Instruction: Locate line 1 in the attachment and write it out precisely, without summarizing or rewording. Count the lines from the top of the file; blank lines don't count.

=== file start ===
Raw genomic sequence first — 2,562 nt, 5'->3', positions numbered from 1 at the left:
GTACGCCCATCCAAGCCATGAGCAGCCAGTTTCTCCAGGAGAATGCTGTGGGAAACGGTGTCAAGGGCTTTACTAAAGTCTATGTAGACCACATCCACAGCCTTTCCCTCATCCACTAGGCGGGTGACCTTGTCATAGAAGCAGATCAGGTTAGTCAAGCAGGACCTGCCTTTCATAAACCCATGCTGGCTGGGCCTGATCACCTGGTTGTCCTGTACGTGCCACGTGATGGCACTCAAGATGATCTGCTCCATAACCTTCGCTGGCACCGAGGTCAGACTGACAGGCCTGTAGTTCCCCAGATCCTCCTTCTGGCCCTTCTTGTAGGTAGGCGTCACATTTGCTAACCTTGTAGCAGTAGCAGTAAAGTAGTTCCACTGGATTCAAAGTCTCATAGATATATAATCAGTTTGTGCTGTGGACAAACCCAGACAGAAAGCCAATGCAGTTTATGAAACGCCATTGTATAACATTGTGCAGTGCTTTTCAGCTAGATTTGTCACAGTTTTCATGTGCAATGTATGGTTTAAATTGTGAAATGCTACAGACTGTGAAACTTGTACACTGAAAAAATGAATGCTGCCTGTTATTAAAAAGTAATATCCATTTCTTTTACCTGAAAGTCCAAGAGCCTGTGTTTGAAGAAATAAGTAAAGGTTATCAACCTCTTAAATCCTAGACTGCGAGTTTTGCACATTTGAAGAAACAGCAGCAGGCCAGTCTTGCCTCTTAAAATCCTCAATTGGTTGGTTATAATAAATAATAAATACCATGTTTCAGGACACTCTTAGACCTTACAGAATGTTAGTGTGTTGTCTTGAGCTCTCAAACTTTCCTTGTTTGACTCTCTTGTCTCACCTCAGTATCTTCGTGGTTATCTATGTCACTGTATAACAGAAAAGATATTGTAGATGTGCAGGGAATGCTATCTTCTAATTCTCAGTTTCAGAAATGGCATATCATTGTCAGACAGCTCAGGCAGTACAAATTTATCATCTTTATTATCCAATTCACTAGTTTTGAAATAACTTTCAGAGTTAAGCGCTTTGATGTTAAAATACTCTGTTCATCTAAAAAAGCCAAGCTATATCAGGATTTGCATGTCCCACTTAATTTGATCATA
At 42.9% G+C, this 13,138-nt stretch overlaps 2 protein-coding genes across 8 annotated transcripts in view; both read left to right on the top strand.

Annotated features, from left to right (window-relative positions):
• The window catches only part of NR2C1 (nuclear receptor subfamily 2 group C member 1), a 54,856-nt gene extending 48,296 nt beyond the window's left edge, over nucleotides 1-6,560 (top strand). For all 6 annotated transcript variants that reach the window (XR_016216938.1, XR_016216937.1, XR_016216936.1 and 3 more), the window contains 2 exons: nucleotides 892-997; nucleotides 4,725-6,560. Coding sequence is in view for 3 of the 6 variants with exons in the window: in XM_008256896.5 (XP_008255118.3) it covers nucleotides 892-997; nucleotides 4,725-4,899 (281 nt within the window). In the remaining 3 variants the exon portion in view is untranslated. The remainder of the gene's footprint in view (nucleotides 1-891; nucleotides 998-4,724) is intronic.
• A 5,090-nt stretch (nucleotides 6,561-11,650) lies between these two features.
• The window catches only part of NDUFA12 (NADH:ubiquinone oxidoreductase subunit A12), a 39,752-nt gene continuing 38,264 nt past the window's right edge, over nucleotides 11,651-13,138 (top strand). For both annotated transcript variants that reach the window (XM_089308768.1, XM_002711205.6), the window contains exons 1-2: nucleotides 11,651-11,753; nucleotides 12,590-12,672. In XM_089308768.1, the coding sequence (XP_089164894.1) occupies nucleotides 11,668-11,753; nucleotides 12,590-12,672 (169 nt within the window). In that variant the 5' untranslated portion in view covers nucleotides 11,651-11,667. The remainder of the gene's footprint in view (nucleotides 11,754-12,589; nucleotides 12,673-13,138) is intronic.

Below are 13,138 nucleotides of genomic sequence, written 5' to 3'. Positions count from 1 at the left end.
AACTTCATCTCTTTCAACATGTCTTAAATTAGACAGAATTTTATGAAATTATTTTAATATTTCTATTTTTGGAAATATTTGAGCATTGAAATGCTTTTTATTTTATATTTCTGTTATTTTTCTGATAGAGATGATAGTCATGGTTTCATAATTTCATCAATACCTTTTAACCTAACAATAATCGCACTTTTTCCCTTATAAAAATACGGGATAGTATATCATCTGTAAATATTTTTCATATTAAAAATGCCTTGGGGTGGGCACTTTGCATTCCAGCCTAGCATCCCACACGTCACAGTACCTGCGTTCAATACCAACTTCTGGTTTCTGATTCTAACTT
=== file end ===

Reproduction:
Raw genomic sequence first — 2,562 nt, 5'->3', positions numbered from 1 at the left: